History as well as randomness plays a role. Something might have been selected for long ago can influence how organisms take shape later on. An obvious example is our limbs – we have four limbs, not because this is the best possible configuration, but because we are descended from land vertebrates that had fins.


There is a tendency to treat the evolutionary process as one where all aspects of the organism are perfectly adapted to the environment. It’s what we can call optimal adaptation.

This way of thinking assumes every feature must have a benefit for survival. Let’s take skin colour. Actually no one really knows why Europeans are pale, Asians have dark hair etc. Ah, of course, being dark skinned in Africa means you won’t be likely to get skin cancer, one thinks. Indeed that is true. But it doesn’t make any difference to evolutionary survival as skin cancer is something that tends to occur later in life, not during the reproductive years. A more sound explanation, is what Darwin called sexual selection.

For instance, peacocks have large bright feathers, which provide no advantage to flying, and might actually impede flight, thus attracting predators. These spectacular feathers have evolved because they attract potential mates.

People in Europe were attracted to pale faced people and selected them for their mates. That is the current explanation, strange as it may seem. Same thing in Asia – a particular look was favoured and selected for. It sounds weird to us because we aren’t really used to thinking about sexual selection in that way.

The view that we are purpose built for the environment is a notion of an external environment posing “challenges” that successful organisms “solve” those challenges. That is problematic because environments of organisms do not exist before the organism. The physical world exists, but it is not the environment of any organism.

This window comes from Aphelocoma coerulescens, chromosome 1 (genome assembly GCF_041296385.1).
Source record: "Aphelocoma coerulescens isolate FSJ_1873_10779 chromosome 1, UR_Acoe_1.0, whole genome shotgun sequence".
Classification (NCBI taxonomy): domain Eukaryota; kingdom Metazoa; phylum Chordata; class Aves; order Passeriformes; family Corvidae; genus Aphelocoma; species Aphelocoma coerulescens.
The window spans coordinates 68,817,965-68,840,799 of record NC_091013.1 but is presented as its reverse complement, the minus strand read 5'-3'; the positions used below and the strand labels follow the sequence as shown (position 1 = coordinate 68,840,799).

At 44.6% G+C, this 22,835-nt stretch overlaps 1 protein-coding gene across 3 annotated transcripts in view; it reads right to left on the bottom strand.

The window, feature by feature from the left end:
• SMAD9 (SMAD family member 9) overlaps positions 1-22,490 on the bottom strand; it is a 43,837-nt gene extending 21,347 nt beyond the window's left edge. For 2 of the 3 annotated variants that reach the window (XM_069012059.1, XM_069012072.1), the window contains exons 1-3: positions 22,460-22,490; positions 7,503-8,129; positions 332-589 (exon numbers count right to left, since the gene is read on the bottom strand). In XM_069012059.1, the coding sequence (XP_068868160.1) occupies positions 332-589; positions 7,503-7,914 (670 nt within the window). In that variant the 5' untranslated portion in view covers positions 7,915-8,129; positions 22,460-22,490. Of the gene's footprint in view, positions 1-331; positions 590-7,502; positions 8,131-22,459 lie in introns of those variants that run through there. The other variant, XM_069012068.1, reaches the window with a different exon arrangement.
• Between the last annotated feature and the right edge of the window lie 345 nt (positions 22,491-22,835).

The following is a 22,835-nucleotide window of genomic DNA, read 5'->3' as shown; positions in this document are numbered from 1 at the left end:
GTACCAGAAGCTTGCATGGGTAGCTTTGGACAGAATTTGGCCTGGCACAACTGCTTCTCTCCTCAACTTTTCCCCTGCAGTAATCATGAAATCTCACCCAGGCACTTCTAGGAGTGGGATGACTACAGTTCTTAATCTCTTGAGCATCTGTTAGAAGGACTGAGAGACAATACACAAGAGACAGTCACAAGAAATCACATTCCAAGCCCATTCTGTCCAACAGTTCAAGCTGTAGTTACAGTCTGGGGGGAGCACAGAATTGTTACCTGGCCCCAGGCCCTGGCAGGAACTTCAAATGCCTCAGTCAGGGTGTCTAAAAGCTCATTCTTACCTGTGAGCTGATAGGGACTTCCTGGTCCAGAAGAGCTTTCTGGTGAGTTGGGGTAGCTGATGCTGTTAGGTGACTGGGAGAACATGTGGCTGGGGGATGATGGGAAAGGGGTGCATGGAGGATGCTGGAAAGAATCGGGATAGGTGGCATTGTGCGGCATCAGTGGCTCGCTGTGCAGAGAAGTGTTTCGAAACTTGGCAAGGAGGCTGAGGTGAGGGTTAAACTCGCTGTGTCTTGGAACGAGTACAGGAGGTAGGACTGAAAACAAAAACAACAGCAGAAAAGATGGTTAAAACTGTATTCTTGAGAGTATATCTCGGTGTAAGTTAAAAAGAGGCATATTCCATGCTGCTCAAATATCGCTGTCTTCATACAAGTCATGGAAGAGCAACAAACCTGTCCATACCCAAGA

Just as the air we breathe is the result of living organisms, there’s no environment without an organism, and no organism without an environment. Organisms and environment co-evolve. Every organism is in the process of constructing its environment by using it.

Lewontin gives a great example of our boundary layer. Around our bodies is a layer of warm moist air is created by our metabolic activities. We each have our own boundary layer. The wind chill factor is because wind blows away the warm boundary layer. Every organism uses up what it needs and deposits waste products. Plants break up the soil which aids them and other organisms. Fungus grows on a plant and in turn nourishes the plant. Every organism does it at all times. Organisms create and destroy. It’s a symbiotic situation.

It’s not that organisms are well suited to their environment, it’s more that they have interacted and developed a world around them which is suited and which evolves with them at all times. It’s a world in motion, not a fixed world that they enter.

That’s why the notion of “preserve the environment” makes no sense in biology. Every organism has a different environment, its changing with the organism,

And the organism is a unique result of both genes and environment, of both internal and external features, and these are not separate entities. They are a unity and struggle of opposites. It’s not the case that genes determine the organism, which then adapts to the environment. It’s far more dynamic and interconnected: Organisms are influenced in their development by their circumstances and for there part they create, modify, and choose the environment in which they live.


No longer should we think of the environment as something unconnected to the organisms that shape and create it out of the raw materials of the physical world.

This perspective enables us to think more constructively so that we can use our knowledge to promote environmental change in a direction that is an advantage to humanity. That sort of ecology is far more appealing than the sort that wants to limit human activity and sees humanity as a blot upon the earth.

Genes are not all powerful. There is a close interaction between genes, environment, and random developmental events. They cannot be separated from the living organism and its realm it inhabits.


  1. An awful lot of research you hear on the radio is pseudo-science (bull shit) and a gene for religion?
    As an agnostic I think religions themselves are becoming less credible.

    I would like to here more comments on this.